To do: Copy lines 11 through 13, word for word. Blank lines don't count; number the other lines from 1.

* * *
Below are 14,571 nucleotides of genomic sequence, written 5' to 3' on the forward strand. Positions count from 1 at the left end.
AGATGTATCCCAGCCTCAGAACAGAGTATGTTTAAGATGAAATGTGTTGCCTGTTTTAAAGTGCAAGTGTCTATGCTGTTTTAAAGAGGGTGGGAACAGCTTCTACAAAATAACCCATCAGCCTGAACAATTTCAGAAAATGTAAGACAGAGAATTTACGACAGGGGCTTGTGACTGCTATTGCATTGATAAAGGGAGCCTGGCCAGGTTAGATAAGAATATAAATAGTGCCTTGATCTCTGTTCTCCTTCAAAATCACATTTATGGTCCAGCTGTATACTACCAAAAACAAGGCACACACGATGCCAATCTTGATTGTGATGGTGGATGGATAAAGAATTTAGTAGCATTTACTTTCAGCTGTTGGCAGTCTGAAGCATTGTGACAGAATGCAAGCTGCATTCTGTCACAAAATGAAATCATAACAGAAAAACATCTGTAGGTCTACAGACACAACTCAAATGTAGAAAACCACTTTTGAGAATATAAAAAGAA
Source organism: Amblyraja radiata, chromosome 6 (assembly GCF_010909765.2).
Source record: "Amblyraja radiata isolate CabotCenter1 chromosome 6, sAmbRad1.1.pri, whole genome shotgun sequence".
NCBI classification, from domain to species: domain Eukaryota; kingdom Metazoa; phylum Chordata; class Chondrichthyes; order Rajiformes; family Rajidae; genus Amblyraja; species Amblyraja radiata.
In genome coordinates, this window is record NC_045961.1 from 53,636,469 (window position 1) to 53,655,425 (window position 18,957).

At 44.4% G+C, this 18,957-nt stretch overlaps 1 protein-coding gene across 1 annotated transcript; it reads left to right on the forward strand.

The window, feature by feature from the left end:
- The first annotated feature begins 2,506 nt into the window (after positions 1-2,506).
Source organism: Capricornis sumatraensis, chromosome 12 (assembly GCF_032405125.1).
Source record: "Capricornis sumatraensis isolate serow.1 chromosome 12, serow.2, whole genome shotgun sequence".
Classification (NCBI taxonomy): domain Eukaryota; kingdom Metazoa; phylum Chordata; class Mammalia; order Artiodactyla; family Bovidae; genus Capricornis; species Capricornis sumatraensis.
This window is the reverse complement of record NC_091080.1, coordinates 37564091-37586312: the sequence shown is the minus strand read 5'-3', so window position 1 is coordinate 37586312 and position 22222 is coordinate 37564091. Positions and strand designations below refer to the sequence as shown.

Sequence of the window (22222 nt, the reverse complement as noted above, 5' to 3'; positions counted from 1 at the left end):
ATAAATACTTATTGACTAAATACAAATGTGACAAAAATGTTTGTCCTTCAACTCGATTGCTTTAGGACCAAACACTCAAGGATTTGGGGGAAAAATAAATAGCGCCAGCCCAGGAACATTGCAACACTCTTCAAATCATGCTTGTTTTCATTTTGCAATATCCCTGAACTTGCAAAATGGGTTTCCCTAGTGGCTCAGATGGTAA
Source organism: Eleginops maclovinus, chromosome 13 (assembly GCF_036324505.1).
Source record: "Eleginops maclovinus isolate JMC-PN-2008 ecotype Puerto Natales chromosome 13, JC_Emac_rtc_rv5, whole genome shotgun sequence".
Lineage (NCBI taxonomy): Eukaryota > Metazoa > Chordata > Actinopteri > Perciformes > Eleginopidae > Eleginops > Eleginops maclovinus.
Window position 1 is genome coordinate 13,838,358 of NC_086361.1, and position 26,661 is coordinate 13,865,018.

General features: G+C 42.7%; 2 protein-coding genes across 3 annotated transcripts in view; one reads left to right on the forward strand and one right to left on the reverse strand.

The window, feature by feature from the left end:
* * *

Source record: "Capricornis sumatraensis isolate serow.1 chromosome 12, serow.2, whole genome shotgun sequence".
Classification (NCBI taxonomy): domain Eukaryota; kingdom Metazoa; phylum Chordata; class Mammalia; order Artiodactyla; family Bovidae; genus Capricornis; species Capricornis sumatraensis.
This window is the reverse complement of record NC_091080.1, coordinates 37564091-37586312: the sequence shown is the minus strand read 5'-3', so window position 1 is coordinate 37586312 and position 22222 is coordinate 37564091. Positions and strand designations below refer to the sequence as shown.